I've decided it's a good thing I wasn't widowed 100 years ago. If people think I'm outrageous now just imagine what they would have thought of me back then. They'd have had me locked up in an institution somewhere... Mrs. Hennessy's Home for Happy Widows. She's happy, how scandalous. Lock her up here, quickly. Dear Lord.

 Just because I'm happy doesn't mean I'm not sad. Happiness and sadness are in fact not mutually exclusive, you can be both at the same time. I know because I feel them both all of the time. I will always be sad Dan is gone but it doesn't mean I can't have a good, and yes, very happy life. Seriously he really would be the first one to kick my ass up one side of the street and down the other if I were any other way. If you knew him, you know this to be true. So thanks gals (and the jackass at Shoppers Drug Mart) for reminding me of that.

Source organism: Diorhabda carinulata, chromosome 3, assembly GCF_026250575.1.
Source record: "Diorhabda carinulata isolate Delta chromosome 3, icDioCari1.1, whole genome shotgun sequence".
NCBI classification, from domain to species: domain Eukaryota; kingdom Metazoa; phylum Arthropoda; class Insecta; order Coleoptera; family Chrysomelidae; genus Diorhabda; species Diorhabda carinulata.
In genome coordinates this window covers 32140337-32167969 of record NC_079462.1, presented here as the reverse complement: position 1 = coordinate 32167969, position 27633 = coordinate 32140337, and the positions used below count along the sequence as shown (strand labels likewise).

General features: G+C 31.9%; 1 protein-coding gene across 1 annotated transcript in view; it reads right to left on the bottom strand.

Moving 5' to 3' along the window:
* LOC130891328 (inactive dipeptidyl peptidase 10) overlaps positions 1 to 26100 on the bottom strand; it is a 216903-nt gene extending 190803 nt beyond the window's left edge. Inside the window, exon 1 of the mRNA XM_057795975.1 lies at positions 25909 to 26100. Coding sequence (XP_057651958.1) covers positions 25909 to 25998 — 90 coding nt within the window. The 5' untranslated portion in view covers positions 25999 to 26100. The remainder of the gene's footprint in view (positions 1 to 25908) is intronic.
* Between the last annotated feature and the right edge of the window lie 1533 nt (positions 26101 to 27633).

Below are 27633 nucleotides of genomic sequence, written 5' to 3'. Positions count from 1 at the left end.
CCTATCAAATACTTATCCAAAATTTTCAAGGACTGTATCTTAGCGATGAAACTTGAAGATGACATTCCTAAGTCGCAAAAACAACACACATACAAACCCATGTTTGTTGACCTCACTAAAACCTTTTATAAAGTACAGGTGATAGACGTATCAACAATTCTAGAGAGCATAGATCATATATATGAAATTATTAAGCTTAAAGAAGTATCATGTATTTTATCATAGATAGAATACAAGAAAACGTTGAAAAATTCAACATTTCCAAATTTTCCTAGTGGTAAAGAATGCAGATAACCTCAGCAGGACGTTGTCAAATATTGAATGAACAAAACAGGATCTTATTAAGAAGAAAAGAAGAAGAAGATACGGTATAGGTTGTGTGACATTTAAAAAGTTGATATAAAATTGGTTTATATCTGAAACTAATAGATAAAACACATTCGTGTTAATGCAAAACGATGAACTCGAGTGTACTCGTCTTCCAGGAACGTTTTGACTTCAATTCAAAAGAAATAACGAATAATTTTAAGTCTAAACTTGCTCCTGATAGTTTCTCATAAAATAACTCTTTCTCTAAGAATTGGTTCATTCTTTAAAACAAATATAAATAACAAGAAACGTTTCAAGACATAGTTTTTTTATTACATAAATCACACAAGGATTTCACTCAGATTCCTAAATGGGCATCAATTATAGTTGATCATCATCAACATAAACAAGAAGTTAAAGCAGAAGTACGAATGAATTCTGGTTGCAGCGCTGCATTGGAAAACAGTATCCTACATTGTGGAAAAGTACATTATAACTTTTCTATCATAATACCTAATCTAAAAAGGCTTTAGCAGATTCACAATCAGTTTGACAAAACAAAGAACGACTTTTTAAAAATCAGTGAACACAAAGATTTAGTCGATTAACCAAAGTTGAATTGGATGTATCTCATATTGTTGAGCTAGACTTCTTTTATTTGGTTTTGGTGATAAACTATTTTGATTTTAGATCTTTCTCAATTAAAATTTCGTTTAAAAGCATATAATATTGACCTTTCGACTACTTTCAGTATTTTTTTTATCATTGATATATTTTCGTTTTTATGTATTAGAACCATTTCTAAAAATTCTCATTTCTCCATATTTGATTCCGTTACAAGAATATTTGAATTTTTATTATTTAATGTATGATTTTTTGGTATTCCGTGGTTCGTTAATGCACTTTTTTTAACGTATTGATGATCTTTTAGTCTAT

Every day might not be good (especially when you can't swallow your coffee) but there is always something good in every day. My gin cupboard is, in fact, never empty. Amen to that.

Most folks are about as happy as they make up their minds to be. ~Abraham Lincoln

Thursday, May 21, 2015

Life Goes On

On May 9, 2014, I kissed my husband goodbye, not knowing it would be the last time I would see him alive. Twelve days later he was gone, his life tragically interrupted in its prime as so many sadly are.

When he was deployed I was always waiting for the doorbell to ring but I never expected it when he was out in the field on exercise. When he left for Wainwright it never occurred to me that anything would happen to him, he was only going on an exercise after all. In fact those were the first words I said when they told me. "What are you talking about? He's only on an exercise."